Startup, interrupted

Sam Beiler and Jared Neff had been drawing up growth plans for their Lancaster-based startup, but the Covid-19 pandemic dashed their forays into raising outside capital. Now, their goal is to begin generating a profit more quickly.

“That’s kind of the mindset of any startup right now,” said Beiler, co-founder and CEO of a social media advertising platform called Boostpoint. “So we’ve definitely had to make those adjustments.”

Founded in November 2018, Boostpoint offers a subscription software service that small businesses can use to manage and fine-tune their advertising on Facebook, Instagram and other social media platforms.

The company had raised $100,000 from the Ben Franklin Technology Partners, a state-backed investment fund, as well as another $100,000 from private investors, Beiler said. Boostpoint was hoping to raise another $800,000 in seed funding by June, followed by a larger seed round next year with a goal of $3 million.

The Covid-19 pandemic, however, is expected to dry up early-stage funding. A survey of investors by California-based venture fund 500 Startups, for example, found that a majority expect the pandemic to exert a negative (32%) or somewhat negative (36%) impact on early-stage investing. 

Boostpoint had been looking to achieve profitability within two or three years, Beiler said. Now, the goal is to turn a profit by the end of the year, and he is confident it can be done based on the company’s client base and the changes it’s making to its business.

Over the last year, Boostpoint’s software has gotten a lot of traction with roofers. Roofers are still allowed to operate during the pandemic but they are stymied in their traditional door-to-door marketing. One client was actually about to start canvassing a neighborhood when the state began initiating a series of business lockdowns

“Right now it’s like you can’t do any of that,” Beiler said. 

In response, roofing clients have been increasing their use of Boostpoint to target neighborhoods via social media, Beiler said. “It’s almost like digital door-knocking, so it keeps leads coming in.”

Other businesses also are shifting their sales pitches to new mediums, Beiler noted. Restaurants, for example, have taken to billboards to advertise their curbside pickup and delivery services.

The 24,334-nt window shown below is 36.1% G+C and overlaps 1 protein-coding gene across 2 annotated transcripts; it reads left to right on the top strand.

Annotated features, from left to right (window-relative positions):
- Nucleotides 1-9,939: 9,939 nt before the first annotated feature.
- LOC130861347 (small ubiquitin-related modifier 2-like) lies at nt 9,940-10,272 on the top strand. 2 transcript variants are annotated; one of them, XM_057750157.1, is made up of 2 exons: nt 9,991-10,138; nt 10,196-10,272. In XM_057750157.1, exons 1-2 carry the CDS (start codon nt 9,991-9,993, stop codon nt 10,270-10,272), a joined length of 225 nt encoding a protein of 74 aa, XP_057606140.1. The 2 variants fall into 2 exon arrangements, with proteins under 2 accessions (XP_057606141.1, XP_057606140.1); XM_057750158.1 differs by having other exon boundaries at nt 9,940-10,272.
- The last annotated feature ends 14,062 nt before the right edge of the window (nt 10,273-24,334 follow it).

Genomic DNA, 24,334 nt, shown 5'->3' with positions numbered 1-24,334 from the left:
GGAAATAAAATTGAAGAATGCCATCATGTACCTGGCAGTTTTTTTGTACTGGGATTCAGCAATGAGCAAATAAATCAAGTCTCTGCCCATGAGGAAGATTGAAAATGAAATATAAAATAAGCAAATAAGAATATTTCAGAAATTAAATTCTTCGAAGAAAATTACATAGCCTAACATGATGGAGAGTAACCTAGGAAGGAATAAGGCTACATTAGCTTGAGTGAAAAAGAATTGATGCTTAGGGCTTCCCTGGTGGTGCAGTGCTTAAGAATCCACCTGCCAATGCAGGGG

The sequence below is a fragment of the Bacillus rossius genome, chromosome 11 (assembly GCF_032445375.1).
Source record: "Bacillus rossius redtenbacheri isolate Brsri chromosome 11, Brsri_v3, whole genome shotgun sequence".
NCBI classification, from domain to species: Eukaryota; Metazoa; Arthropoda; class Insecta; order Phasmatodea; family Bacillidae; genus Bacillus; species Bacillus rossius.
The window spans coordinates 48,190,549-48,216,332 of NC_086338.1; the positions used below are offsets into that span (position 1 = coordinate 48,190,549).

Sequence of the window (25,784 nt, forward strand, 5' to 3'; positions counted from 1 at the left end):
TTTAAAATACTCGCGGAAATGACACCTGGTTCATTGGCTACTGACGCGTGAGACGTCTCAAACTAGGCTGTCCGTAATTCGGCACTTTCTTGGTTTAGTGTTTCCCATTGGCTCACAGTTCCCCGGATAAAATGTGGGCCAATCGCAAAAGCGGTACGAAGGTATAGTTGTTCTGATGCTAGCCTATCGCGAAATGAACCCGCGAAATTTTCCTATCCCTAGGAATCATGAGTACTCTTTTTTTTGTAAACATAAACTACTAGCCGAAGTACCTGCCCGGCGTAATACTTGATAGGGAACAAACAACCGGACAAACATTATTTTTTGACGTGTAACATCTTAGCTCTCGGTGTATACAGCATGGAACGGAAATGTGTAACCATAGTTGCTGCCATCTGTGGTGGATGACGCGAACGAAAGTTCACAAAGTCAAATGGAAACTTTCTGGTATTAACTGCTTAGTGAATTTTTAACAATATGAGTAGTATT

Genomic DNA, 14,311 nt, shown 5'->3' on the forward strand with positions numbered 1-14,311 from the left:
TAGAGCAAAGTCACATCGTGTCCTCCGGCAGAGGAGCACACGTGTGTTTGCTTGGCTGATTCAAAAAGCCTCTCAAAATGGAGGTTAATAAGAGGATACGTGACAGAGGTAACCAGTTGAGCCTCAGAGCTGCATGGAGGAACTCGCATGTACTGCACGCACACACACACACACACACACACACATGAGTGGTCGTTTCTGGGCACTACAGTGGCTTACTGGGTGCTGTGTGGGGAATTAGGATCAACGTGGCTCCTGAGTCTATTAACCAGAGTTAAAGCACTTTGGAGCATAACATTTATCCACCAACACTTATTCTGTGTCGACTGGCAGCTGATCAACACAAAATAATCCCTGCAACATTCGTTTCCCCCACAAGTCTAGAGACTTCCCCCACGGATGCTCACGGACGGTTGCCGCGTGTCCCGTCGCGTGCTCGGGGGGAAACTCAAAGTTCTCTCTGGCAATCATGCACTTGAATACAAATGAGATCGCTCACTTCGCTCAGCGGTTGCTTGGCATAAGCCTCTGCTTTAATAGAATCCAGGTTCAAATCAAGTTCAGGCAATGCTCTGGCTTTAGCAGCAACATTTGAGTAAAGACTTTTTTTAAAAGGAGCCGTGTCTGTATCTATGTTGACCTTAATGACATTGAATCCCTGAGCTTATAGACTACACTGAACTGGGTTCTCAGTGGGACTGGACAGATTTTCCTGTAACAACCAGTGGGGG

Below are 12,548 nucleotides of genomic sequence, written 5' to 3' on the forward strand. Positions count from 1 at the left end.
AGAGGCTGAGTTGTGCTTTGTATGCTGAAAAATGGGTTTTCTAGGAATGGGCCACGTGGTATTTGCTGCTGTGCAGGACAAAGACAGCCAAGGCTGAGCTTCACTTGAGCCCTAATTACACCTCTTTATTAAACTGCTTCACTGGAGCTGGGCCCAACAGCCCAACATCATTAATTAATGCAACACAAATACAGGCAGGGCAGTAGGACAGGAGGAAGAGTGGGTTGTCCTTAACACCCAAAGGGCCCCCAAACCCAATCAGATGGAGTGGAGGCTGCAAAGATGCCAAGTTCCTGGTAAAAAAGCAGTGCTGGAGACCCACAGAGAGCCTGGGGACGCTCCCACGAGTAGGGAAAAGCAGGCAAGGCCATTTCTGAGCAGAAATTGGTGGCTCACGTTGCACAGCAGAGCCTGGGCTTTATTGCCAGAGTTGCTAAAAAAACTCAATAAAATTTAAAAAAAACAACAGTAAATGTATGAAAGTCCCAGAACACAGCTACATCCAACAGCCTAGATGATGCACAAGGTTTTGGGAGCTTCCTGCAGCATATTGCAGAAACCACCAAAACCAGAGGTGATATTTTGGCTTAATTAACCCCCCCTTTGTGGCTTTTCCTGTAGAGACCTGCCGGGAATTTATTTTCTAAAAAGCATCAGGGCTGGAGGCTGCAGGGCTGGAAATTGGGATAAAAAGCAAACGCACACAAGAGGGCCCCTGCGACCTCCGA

But, he said, social-media marketing could be less expensive: $300 or $400 per month versus $1,000 per month for a billboard.

To get companies to try it — and to help those in need of a lift during the pandemic — Boostpoint is offering free use of its platform for 90 days, up from its normal free trial of 14 days. A subscription typically costs about $200 per month.

Boostpoint also has been adjusting its platform so it can better sell its service to marketing agencies, which would then use it with their clients, Beiler said. Agencies had been asking, but they had not been a priority. Now, they are a potential source of revenue.

“That’s another way that we are pivoting,” Beiler said.

The biggest challenge has been remote work for the company’s staff of five, which had been working out of the Slaymaker building in Lancaster’s West End. 

“We really had a good thing going as far as company culture, and a lot of that was because we worked out of the same office,” said Beiler, who added that he derives energy from being around people. “I really miss that.”

Not that his home is without life. He and his wife have three daughters, ages 6, 3 and 2. Beiler said he tries to make time to spend outside with his children. 

“It really does help release some of the pressure,” he said. “Life has not stopped. The things that are most important to us are the people we love and the community. That hasn’t changed.”

He also has reached out to a mentor who shared lessons from the dot-com bust of the early 2000s. The mentor counseled Beiler to avoid internalizing the pressure and not try to go it alone.

“It was a big check for me because I realized that is exactly what I am doing right now,” he said of his reaction when the advice was first given. He has since taken to reaching out to the community around him.

“So many of us, we get stuck in our day-to-day and we forget to reach out,” he said.

Nonetheless, Beiler sees this time as vital to the survival of Boostpoint.

“I feel companies that are just completely giving up and just saying, ‘Well, I’ll maybe try again in two months,’ they’re going to have a really hard time getting out of this thing and starting back up,” he said.

At Boostpoint, he added: “We don’t have much financial resources available. But we do have time and energy to put into the business. Where I’d like to see us coming out of this is finding new opportunities and being able to hit the gas pretty quickly.”

And he is not giving up on the search for seed capital. “It’s just delaying that a little bit,” Beiler said. “It’s not like investing has come to a screeching halt. There’s still some conversations happening. We haven’t stopped trying.”

— Joel Berg, editor of BizNewsPA


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